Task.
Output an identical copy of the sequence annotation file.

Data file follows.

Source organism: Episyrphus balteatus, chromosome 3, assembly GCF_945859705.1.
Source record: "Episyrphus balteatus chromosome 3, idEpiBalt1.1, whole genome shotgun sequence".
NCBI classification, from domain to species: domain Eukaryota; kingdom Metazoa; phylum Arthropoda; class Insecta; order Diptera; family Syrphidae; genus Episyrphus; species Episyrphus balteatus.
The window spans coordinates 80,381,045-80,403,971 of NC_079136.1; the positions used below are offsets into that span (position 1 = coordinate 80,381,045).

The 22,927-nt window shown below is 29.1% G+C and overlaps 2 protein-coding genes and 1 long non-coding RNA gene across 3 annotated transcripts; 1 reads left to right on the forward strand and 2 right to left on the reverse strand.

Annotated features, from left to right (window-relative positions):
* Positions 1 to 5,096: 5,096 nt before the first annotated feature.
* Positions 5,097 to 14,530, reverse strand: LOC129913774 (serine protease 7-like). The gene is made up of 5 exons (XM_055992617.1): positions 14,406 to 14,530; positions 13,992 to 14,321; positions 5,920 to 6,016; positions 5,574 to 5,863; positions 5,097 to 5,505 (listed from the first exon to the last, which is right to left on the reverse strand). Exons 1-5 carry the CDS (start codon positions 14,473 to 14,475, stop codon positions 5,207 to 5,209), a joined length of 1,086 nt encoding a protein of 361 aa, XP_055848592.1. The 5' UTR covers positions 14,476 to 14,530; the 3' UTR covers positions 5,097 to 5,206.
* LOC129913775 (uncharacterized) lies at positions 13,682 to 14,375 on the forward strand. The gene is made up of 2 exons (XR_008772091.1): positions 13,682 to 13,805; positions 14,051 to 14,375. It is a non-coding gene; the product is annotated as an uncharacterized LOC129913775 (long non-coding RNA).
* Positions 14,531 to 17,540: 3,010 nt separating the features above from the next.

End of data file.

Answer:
Source organism: Episyrphus balteatus, chromosome 3, assembly GCF_945859705.1.
Source record: "Episyrphus balteatus chromosome 3, idEpiBalt1.1, whole genome shotgun sequence".
NCBI classification, from domain to species: domain Eukaryota; kingdom Metazoa; phylum Arthropoda; class Insecta; order Diptera; family Syrphidae; genus Episyrphus; species Episyrphus balteatus.
The window spans coordinates 80,381,045-80,403,971 of NC_079136.1; the positions used below are offsets into that span (position 1 = coordinate 80,381,045).

The 22,927-nt window shown below is 29.1% G+C and overlaps 2 protein-coding genes and 1 long non-coding RNA gene across 3 annotated transcripts; 1 reads left to right on the forward strand and 2 right to left on the reverse strand.

Annotated features, from left to right (window-relative positions):
* Positions 1 to 5,096: 5,096 nt before the first annotated feature.
* Positions 5,097 to 14,530, reverse strand: LOC129913774 (serine protease 7-like). The gene is made up of 5 exons (XM_055992617.1): positions 14,406 to 14,530; positions 13,992 to 14,321; positions 5,920 to 6,016; positions 5,574 to 5,863; positions 5,097 to 5,505 (listed from the first exon to the last, which is right to left on the reverse strand). Exons 1-5 carry the CDS (start codon positions 14,473 to 14,475, stop codon positions 5,207 to 5,209), a joined length of 1,086 nt encoding a protein of 361 aa, XP_055848592.1. The 5' UTR covers positions 14,476 to 14,530; the 3' UTR covers positions 5,097 to 5,206.
* LOC129913775 (uncharacterized) lies at positions 13,682 to 14,375 on the forward strand. The gene is made up of 2 exons (XR_008772091.1): positions 13,682 to 13,805; positions 14,051 to 14,375. It is a non-coding gene; the product is annotated as an uncharacterized LOC129913775 (long non-coding RNA).
* Positions 14,531 to 17,540: 3,010 nt separating the features above from the next.